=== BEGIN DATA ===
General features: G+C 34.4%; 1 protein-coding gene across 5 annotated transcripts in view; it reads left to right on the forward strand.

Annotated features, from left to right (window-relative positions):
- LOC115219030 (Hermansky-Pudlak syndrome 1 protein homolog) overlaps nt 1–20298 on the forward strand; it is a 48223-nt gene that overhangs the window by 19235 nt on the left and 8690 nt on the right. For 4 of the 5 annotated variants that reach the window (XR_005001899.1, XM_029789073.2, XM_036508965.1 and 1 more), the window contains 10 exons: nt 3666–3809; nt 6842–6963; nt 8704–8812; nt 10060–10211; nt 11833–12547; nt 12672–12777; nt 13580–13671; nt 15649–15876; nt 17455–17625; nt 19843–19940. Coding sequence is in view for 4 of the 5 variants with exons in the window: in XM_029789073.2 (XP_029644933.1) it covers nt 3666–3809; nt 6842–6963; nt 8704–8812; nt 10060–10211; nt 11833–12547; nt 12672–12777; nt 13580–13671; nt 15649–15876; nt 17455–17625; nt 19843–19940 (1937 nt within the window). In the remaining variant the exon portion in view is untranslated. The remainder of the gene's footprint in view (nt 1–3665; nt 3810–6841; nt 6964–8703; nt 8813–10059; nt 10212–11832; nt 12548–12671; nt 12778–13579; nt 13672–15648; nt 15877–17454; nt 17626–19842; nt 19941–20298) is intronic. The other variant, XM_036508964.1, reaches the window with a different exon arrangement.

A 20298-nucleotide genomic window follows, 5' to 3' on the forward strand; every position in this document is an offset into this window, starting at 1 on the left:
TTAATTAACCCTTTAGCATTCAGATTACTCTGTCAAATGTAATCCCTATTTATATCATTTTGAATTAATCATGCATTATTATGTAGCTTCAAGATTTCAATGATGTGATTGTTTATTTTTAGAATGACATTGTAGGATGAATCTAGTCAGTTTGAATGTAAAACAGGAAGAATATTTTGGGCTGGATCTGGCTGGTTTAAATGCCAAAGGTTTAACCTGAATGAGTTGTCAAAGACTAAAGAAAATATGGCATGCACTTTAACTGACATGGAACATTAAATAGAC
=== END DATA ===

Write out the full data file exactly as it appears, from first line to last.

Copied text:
General features: G+C 34.4%; 1 protein-coding gene across 5 annotated transcripts in view; it reads left to right on the forward strand.

Annotated features, from left to right (window-relative positions):
- LOC115219030 (Hermansky-Pudlak syndrome 1 protein homolog) overlaps nt 1–20298 on the forward strand; it is a 48223-nt gene that overhangs the window by 19235 nt on the left and 8690 nt on the right. For 4 of the 5 annotated variants that reach the window (XR_005001899.1, XM_029789073.2, XM_036508965.1 and 1 more), the window contains 10 exons: nt 3666–3809; nt 6842–6963; nt 8704–8812; nt 10060–10211; nt 11833–12547; nt 12672–12777; nt 13580–13671; nt 15649–15876; nt 17455–17625; nt 19843–19940. Coding sequence is in view for 4 of the 5 variants with exons in the window: in XM_029789073.2 (XP_029644933.1) it covers nt 3666–3809; nt 6842–6963; nt 8704–8812; nt 10060–10211; nt 11833–12547; nt 12672–12777; nt 13580–13671; nt 15649–15876; nt 17455–17625; nt 19843–19940 (1937 nt within the window). In the remaining variant the exon portion in view is untranslated. The remainder of the gene's footprint in view (nt 1–3665; nt 3810–6841; nt 6964–8703; nt 8813–10059; nt 10212–11832; nt 12548–12671; nt 12778–13579; nt 13672–15648; nt 15877–17454; nt 17626–19842; nt 19941–20298) is intronic. The other variant, XM_036508964.1, reaches the window with a different exon arrangement.

A 20298-nucleotide genomic window follows, 5' to 3' on the forward strand; every position in this document is an offset into this window, starting at 1 on the left:
TTAATTAACCCTTTAGCATTCAGATTACTCTGTCAAATGTAATCCCTATTTATATCATTTTGAATTAATCATGCATTATTATGTAGCTTCAAGATTTCAATGATGTGATTGTTTATTTTTAGAATGACATTGTAGGATGAATCTAGTCAGTTTGAATGTAAAACAGGAAGAATATTTTGGGCTGGATCTGGCTGGTTTAAATGCCAAAGGTTTAACCTGAATGAGTTGTCAAAGACTAAAGAAAATATGGCATGCACTTTAACTGACATGGAACATTAAATAGAC